As unproductive as I am sitting here, I don’t have an overwhelming desire to leave for the day. I’m not thinking of excuses to leave early and I’m not counting down the minutes. I’m just numb.
Maybe “numb” isn’t the right word. I’m just in limbo? I’m just…
Two minutes left to the day. Now I’m counting down. I’ve managed to complete one time-sensitive report for a client with 2 minutes to spare. That’s just enough time to catch up on Twitter.
It’s tiring putting this much effort into existing. Sure, life was difficult as a functioning alcoholic too, but right now I’m having trouble believing it was more difficult than life today. Realistically, I know that returning to alcohol is not the answer, but there has to be a third option. There has to be a better, easier way to live.
I’m bipolar and my internal rollercoaster began its decent into depression late lastnight. It would have been nice to stay in mild mania longer; it was a short stay at the top this time. Based on history, I know that my depressive mood will last anywhere between 2 to 4 weeks. Fuck a duck.
It’s exhausting putting forth the required thought and work to maintain sobriety, let alone everything else that life demands. I would love a break from it. Just 1 day to not compulsively think about what needs to be done today for work, or to stay sober, or count calories and plan meals. Yes, after somehow getting through 126 consecutive days without drinking, I’m now adding an earnest effort to lose weight. I’ve packed on a substantial amount of weight over the past 5 years (not coincidentally, it was 5 years ago that I shoved my drinking into secrecy). Despite cutting 900-1200 calories from my daily intake just by eliminating booze, I haven’t lost a single pound in 126 days. Fuck another duck. I thought a small amount of weight loss would be a bonus side effect of getting sober. Apparently not for this lug.
This is how I am on day 126: uninspired, tired and falling down the rabbit hole of depression.
It’s taken me a long time to be able to admit that I’m an alcoholic. I’ve shied away from that label for more than 10 years because I didn’t want to believe I was “that person.” After many failed attempts to stop drinking, I’ve had to admit that it’s not something I can fix alone.
I’ve been working with a therapist for the past several months to help me become more comfortable in my sober skin. It’s not easy to retrain my brain after nearly 20 years of using alcohol to avoid any unpleasant feelings.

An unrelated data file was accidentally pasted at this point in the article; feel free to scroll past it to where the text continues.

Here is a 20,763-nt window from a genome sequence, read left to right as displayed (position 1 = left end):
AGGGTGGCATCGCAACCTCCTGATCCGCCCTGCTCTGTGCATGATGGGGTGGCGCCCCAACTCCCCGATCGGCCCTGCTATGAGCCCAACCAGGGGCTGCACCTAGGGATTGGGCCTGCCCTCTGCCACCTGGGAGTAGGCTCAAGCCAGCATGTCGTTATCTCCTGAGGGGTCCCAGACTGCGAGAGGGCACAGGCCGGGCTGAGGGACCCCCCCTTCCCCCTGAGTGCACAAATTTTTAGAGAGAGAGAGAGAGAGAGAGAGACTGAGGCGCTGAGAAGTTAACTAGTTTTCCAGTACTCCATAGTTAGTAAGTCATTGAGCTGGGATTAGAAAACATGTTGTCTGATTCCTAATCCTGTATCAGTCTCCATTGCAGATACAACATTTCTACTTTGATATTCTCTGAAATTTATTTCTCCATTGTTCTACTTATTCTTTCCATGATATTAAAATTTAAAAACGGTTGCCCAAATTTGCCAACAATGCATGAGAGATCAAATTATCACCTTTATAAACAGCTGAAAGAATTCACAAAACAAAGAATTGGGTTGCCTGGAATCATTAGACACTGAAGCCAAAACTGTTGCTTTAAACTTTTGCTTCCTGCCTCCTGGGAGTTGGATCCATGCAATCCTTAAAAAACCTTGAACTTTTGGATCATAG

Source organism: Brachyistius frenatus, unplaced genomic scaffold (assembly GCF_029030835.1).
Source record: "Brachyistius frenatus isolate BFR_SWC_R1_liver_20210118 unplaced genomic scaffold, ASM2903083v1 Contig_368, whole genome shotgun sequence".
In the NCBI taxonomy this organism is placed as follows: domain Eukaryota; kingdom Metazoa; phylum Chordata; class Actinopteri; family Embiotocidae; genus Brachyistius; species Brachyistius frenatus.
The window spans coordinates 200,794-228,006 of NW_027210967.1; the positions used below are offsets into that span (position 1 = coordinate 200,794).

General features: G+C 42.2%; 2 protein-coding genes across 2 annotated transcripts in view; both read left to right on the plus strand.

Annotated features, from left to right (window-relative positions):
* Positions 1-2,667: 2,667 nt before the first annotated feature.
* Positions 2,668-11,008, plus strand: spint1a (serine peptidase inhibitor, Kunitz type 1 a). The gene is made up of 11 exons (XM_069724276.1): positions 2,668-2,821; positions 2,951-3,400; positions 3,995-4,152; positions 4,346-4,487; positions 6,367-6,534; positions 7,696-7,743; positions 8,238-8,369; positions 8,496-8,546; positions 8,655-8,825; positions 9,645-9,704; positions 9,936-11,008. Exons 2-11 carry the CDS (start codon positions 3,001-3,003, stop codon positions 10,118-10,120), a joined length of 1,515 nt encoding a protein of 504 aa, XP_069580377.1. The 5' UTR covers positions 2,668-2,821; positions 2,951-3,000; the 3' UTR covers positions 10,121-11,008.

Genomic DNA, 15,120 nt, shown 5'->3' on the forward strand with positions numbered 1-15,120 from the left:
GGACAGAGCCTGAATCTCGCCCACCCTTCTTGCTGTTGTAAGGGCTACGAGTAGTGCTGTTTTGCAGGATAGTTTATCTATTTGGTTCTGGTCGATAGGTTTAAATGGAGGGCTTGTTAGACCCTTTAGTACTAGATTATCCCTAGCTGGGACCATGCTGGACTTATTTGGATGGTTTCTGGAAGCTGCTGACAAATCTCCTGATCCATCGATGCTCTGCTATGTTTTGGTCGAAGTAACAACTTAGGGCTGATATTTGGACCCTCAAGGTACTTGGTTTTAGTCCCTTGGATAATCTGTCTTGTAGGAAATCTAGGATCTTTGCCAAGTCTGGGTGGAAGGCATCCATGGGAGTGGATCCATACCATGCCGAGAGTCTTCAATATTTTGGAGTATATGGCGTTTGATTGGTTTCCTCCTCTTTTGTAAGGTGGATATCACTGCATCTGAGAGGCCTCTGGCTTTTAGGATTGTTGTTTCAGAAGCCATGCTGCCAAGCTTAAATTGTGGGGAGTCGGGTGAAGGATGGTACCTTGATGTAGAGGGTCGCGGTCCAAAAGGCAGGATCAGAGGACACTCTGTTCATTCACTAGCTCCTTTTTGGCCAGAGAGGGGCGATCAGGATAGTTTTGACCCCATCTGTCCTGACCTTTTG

I’ve also been going to AA meetings. While I’m not 100% sure yet if 12 step programs are for me, I’m open to anything that’s different than what I’ve tried in the past to get sober. I’ve had many ups and downs in trying to get sober and I have to admit that I’ll never be able to do it alone, in silence. Until a few months ago, that was the only way I thought I could do it, because I didn’t want to “bother” anyone with my problems.
I’m telling you this about myself, not to cause worry or pain, but to finally be open and honest about something that has contributed to making me a closed person. I hope that this makes you feel comfortable talking to me about things we don’t normally talk about.
I’ve been “hiding” my drinking for the past 5 years. I had myself convinced I was hiding the drinking to protect them from me.
I spent today golfing with my Mom. It was fabulous in every way: the weather was perfect, we both golfed well (which keeps frustration at bay) and it was an opportunity for us to talk about things we don’t normally do. My family rarely talks about unpleasant personal things. As a homework assignment from my therapist, I wrote the letter above.
I didn’t give my Mom the letter, but I shared the gist of it: I am an alcoholic and can’t stay sober without help. I felt so relieved once I got the words out. She reacted exactly as I thought she would: supportive and relieved that I was getting help.